By Zenisha Shah, CEI Intern
Imagine how your life would be impacted if you had to, first, find a specialist to address your mental health concerns equitably—without bias our judgement? This is a reality, if you are a member of an ethnic, racial, religious, or gender group. Accessing quality mental health services has been a struggle for individuals who belong to these groups (Shushansky, 2017).
Disparities Start Early
The disparity for some populations who seek mental health help and treatment starts in childhood. Latinx and African American children made 49% and 37% fewer visits, respectively, to the psychiatrist than did white children, despite their equal need (Marrast, 2016).
The William Grant report (Alegria et al., 2015), states that most psychiatric disorders have their onset in childhood or adolescence, and thereby become a risk factor in lifelong development and treatment of mental health. Unfortunately, adverse childhood experiences, which some groups experience at higher rates, not only contribute to adverse mental health but also more trouble with the criminal justice system.
As Dr. Lyndonna Marrast, author of Racial and Ethnic Disparities in Mental Health Care for Children and Young Adults: A National Study rightfully states, “It has become increasingly clear that minorities are overrepresented in the criminal justice system and underrepresented in the receipt of mental health care. We need to look closely at how equitably our health care institutions are serving all segments of society.”
Explaining the Disparity
To help these individuals, we first need to understand why this disparity in access and treatment for some groups, such as people of color and those who identify as LGBTQ, occurs. There are many reasons they aren’t getting proper care. Here are some of them:
- A lack of research on mental health needs for diverse populations
- The mental health system is based on different cultural norms and values
- Misdiagnosis of mental illness due to lack of cultural awareness and understanding
- Perceptual discrepancies and faulty beliefs in some communities (i.e. “Mental health treatment doesn’t work.”)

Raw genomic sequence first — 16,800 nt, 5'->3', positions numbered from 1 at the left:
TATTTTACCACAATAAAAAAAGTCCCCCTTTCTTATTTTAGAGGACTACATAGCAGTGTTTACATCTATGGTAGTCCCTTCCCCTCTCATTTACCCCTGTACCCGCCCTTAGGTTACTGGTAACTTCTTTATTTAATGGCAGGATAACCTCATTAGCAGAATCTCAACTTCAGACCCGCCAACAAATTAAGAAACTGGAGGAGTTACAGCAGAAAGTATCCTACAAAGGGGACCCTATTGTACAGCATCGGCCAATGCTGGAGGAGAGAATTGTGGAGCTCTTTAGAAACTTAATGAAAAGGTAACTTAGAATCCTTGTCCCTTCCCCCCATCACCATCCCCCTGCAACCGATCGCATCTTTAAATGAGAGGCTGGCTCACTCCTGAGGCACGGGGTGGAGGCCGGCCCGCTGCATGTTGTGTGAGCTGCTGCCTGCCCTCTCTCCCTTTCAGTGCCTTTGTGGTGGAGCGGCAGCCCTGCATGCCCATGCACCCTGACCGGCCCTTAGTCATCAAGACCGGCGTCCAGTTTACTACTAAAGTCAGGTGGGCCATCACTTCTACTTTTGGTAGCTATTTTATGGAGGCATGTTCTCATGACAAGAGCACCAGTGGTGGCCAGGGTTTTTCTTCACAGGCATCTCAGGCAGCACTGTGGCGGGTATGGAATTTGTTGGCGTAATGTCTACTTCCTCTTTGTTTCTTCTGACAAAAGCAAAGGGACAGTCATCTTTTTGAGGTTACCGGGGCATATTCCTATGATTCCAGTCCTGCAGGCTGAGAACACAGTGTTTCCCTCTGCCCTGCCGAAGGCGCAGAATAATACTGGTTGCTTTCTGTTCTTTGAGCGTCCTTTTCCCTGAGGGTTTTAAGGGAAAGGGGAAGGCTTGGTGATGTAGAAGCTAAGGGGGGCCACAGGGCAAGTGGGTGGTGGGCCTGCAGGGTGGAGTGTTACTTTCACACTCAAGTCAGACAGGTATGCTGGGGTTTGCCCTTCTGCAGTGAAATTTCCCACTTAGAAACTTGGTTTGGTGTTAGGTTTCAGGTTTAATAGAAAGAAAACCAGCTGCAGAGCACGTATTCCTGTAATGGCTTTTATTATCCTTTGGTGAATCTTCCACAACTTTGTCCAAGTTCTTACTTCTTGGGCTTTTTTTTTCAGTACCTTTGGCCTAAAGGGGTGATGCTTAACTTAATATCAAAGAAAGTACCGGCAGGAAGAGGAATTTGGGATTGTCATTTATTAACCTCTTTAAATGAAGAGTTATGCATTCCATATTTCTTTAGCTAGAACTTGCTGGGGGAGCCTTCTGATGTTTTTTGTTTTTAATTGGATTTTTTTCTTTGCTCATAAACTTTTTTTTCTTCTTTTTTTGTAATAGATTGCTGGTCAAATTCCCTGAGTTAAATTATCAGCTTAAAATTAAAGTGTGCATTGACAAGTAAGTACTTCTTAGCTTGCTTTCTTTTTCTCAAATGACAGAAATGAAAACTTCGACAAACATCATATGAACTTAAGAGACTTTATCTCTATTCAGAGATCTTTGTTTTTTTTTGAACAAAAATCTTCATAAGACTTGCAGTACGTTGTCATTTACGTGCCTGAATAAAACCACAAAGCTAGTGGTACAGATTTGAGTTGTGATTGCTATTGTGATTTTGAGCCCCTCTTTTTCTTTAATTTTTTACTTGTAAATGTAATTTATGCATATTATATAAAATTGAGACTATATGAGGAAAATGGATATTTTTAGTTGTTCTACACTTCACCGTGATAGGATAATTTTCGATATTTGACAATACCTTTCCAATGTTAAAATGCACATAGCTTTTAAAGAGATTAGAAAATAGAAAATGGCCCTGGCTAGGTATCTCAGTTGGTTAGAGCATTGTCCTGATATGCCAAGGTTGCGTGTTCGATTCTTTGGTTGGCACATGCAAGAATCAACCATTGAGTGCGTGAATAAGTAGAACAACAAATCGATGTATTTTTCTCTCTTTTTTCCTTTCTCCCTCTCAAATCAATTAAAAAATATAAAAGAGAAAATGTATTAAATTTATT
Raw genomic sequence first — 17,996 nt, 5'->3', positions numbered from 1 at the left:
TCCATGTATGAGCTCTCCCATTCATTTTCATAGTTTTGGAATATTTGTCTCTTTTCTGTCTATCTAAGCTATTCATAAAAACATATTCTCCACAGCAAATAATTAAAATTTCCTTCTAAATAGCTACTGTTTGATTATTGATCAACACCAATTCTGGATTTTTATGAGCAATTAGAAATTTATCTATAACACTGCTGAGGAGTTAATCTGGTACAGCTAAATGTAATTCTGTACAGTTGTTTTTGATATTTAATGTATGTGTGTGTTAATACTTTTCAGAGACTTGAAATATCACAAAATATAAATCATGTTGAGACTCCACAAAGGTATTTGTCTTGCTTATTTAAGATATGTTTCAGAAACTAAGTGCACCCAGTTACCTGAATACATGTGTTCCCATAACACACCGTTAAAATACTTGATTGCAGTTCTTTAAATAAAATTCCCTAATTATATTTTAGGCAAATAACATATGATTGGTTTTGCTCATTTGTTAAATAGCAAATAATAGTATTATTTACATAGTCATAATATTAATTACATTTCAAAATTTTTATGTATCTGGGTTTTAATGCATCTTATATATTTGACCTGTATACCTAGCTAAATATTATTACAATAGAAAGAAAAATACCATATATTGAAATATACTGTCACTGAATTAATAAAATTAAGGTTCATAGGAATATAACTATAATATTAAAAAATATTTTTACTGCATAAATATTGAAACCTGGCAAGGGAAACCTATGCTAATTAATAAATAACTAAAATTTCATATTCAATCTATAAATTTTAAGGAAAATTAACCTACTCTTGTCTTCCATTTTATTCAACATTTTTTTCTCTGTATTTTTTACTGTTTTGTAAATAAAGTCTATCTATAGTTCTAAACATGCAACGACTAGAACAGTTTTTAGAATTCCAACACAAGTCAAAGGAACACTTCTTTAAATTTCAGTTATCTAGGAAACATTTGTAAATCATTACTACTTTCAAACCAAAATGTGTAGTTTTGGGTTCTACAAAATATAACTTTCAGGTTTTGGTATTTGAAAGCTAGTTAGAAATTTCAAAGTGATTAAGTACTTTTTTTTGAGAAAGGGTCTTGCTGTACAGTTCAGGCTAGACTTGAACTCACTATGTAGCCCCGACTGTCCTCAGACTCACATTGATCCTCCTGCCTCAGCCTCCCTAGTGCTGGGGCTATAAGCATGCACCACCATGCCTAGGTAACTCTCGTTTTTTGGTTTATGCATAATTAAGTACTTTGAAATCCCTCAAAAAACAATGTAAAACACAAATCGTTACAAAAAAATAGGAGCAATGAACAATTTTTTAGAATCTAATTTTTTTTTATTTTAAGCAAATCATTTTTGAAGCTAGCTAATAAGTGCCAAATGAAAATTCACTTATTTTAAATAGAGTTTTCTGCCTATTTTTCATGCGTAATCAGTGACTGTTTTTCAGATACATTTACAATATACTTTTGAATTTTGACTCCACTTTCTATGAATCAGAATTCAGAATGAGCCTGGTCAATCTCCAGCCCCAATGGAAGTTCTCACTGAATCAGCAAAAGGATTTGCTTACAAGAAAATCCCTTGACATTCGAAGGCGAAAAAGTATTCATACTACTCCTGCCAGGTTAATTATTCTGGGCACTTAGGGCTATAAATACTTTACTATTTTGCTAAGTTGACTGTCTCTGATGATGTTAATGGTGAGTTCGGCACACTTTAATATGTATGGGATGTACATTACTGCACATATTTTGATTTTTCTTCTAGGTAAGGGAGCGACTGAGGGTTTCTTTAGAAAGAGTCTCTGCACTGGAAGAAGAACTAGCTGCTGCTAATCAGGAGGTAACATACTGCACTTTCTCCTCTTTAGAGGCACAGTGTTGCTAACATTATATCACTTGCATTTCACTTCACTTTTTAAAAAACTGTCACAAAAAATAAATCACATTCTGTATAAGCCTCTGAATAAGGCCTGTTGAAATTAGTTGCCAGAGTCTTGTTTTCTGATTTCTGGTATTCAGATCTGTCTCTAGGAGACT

- Higher stigma attached to mental health in various cultures
- Discrimination, bias and racism in treatment clinics
- Other cultural barriers like language and family values
- Physical barriers like lesser finances to spare for health care insurance, transportation issues, and availability of mental health services in a certain neighborhood
Promoting Mental Health Equity
As we move towards a more globalized world, we need a more culturally sensitive and competent mental health system. Moving towards more effective and better mental health for the all populations will not only help the individuals from the marginalized groups, but also help bridge the inequity gap. Investing in mental health can help improve individuals’ productivity, decrease crime rates, and thereby increase community well-being.
To improve mental health and well-being for all individuals, we must first educate ourselves, our students, teachers, and clinicians about our inherent biases and stigma attached with certain groups. Awareness is the first step to addressing this inequity; however, we can’t stop there. We need to have the difficult conversations about discrimination and bias. We can train our teachers, counselors and clinicians to be culturally competent and increase the number of mental health service providers who have worked with diverse groups. We can increase programs that help others understand childhood adversity and trauma. We also need to involve parents, families and communities to ensure equity. Finally, we must do more research with a variety of populations (American Psychological Association, 2019). The list below highlights some resources that can help individuals from various groups.
Mental Health Resources for All
Alegría, M., Greif Green, J., McLaughlin, K. A., & Loder, S. (2015). Disparities in Child and Adolescent Mental Health and Mental Health Services in the U.S. William T. Grant Foundation.
American Psychological Association. (2019). Addressing racial and ethnic disparities in youth mental health. American Psychological Association.
American Psychological Association. (2019). Promoting positive mental health among racial/ethnic minority children: Ensuring and enhancing services, programs, and resources. American Psychological Association.
John, T. (2016). 8 Reasons Racial and Ethnic Minorities Receive Less Mental Health Treatment. Arundel Lodge Behavioral Health.
Liang, J., Matheson, B. E., & Douglas, J. M. (2016). Mental Health Diagnostic Considerations in Racial/Ethnic Minority Youth. Journal of Child and Family Studies, 25, 1926–1940. DOI 10.1007/s10826-015-0351-z
Marrast, L. (2016). Racial and Ethnic Disparities in Mental Health Care for Children and Young Adults: A National Study. Physicians for a National Health Program.
Mental Health America. (2019). Minority mental health. Mental Health America.
Office of Minority Health. (2019, July 1). Minority Mental Health Awareness Month July. U.S. Department of Health and Human Services.
Shushansky, L. (2017). Disparities Within Minority Mental Health Care. National Alliance on Mental Illness.